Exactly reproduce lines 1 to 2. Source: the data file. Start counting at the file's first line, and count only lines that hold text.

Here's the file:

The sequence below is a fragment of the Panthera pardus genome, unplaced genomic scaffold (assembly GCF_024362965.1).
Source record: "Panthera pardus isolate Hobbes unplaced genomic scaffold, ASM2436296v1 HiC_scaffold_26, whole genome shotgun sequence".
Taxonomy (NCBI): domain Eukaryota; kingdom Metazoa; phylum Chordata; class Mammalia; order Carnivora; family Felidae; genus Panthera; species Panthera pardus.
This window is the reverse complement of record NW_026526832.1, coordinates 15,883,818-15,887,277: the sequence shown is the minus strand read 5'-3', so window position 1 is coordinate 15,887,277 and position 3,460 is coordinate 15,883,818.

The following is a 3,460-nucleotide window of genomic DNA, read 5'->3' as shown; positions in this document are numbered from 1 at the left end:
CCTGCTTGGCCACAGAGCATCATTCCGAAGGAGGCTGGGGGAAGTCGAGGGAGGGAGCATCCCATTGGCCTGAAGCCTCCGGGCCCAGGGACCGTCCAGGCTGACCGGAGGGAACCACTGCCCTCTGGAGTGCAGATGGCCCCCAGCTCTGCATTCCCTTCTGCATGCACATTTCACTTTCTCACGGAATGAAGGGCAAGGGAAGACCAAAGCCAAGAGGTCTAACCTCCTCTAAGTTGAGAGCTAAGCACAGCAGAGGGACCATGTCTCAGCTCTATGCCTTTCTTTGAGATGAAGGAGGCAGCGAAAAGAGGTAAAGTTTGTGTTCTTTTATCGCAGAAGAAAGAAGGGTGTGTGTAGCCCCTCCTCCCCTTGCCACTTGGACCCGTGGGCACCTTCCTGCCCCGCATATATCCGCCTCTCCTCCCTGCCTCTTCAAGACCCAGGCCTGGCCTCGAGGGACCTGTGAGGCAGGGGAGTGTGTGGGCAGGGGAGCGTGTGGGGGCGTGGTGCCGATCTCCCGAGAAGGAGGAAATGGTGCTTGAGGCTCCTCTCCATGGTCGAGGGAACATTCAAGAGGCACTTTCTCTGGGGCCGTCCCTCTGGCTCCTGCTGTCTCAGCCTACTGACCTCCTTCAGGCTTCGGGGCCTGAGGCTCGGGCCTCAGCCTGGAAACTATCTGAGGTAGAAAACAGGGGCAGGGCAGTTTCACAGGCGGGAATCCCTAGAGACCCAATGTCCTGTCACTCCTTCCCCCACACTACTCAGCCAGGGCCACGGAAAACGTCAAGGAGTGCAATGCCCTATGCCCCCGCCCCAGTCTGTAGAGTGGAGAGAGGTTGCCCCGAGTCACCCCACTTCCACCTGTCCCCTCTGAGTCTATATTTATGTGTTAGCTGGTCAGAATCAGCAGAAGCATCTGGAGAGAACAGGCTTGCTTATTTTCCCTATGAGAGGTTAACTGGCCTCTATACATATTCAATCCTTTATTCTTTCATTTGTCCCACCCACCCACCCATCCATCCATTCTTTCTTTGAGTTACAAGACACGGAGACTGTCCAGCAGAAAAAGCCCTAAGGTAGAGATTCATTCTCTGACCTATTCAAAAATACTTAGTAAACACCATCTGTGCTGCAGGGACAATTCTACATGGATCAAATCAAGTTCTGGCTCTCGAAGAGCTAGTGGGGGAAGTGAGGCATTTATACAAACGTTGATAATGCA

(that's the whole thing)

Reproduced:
The sequence below is a fragment of the Panthera pardus genome, unplaced genomic scaffold (assembly GCF_024362965.1).
Source record: "Panthera pardus isolate Hobbes unplaced genomic scaffold, ASM2436296v1 HiC_scaffold_26, whole genome shotgun sequence".